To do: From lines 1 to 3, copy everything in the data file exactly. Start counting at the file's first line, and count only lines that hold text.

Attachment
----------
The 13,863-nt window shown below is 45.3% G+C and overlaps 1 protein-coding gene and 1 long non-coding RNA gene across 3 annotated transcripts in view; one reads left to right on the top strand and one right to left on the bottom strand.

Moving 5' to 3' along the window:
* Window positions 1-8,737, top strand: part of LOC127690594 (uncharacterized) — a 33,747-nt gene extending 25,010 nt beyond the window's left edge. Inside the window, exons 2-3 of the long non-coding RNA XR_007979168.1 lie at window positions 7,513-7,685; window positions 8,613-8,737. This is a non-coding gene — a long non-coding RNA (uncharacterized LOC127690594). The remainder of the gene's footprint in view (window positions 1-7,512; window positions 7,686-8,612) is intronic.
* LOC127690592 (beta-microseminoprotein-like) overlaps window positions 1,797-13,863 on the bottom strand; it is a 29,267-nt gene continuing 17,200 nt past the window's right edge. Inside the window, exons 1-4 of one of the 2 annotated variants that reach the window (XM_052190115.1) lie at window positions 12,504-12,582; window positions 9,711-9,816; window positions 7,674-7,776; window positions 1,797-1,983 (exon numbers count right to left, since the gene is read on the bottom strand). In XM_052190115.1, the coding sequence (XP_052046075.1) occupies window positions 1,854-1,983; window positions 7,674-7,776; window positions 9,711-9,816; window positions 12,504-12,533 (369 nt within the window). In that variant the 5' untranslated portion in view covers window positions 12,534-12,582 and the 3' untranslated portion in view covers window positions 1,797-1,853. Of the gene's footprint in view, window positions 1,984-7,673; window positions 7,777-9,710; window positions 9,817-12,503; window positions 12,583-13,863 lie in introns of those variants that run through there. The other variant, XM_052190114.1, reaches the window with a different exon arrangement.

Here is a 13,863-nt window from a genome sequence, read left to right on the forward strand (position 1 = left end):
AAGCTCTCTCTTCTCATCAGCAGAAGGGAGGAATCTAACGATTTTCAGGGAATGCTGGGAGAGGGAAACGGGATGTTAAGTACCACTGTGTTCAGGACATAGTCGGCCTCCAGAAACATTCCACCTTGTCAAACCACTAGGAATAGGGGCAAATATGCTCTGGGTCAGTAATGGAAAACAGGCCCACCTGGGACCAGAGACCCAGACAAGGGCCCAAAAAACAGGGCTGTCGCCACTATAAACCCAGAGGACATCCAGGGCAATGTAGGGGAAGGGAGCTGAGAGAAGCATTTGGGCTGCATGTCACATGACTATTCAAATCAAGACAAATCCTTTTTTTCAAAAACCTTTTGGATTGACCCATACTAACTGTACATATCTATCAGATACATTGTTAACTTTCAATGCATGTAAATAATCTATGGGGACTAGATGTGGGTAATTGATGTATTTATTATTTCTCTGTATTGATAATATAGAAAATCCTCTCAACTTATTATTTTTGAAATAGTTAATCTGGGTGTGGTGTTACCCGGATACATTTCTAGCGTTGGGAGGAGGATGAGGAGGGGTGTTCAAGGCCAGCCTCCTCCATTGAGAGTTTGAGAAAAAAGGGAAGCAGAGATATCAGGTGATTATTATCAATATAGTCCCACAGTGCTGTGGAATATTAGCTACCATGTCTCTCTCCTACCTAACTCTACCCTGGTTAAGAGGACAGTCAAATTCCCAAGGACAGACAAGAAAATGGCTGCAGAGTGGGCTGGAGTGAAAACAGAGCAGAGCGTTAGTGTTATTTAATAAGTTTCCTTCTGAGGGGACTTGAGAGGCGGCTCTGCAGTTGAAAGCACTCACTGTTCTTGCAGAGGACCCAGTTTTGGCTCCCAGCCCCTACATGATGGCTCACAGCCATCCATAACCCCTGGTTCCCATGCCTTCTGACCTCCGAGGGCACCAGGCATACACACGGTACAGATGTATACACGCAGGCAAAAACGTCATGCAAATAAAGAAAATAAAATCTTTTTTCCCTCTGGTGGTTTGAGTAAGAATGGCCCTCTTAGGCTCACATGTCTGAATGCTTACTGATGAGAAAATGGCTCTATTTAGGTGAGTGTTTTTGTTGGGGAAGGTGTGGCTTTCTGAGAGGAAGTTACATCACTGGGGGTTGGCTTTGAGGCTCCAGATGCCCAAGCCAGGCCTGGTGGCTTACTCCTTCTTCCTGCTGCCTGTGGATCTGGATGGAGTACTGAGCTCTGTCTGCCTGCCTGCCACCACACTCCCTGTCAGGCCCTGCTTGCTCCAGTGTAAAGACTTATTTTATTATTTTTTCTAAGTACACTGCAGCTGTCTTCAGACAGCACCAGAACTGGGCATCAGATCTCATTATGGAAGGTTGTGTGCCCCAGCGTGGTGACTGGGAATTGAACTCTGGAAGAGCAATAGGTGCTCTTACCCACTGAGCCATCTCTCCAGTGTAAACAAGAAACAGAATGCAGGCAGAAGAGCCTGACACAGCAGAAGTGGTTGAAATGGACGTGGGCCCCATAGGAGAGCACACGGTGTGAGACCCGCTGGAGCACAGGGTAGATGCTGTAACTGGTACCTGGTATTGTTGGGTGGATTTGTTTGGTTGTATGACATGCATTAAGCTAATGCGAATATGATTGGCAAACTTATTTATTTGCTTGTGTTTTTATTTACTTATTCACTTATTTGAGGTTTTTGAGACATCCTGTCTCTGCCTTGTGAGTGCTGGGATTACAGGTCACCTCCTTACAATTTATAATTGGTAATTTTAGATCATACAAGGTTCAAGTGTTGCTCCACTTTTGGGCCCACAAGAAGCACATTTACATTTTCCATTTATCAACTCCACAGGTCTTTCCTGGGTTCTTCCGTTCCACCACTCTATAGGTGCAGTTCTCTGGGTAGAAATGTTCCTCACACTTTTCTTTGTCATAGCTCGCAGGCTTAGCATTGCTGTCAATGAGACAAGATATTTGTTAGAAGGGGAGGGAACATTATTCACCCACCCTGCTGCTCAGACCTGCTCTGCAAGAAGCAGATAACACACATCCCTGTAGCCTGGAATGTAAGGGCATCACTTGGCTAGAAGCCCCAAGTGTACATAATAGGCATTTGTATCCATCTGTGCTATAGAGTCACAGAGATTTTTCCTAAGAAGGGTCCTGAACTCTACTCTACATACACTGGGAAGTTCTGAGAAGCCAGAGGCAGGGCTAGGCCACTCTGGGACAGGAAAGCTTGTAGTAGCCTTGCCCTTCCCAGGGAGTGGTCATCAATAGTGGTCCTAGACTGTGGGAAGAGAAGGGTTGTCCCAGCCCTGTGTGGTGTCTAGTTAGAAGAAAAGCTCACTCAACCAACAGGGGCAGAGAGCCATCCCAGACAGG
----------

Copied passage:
The 13,863-nt window shown below is 45.3% G+C and overlaps 1 protein-coding gene and 1 long non-coding RNA gene across 3 annotated transcripts in view; one reads left to right on the top strand and one right to left on the bottom strand.

Moving 5' to 3' along the window:
* Window positions 1-8,737, top strand: part of LOC127690594 (uncharacterized) — a 33,747-nt gene extending 25,010 nt beyond the window's left edge. Inside the window, exons 2-3 of the long non-coding RNA XR_007979168.1 lie at window positions 7,513-7,685; window positions 8,613-8,737. This is a non-coding gene — a long non-coding RNA (uncharacterized LOC127690594). The remainder of the gene's footprint in view (window positions 1-7,512; window positions 7,686-8,612) is intronic.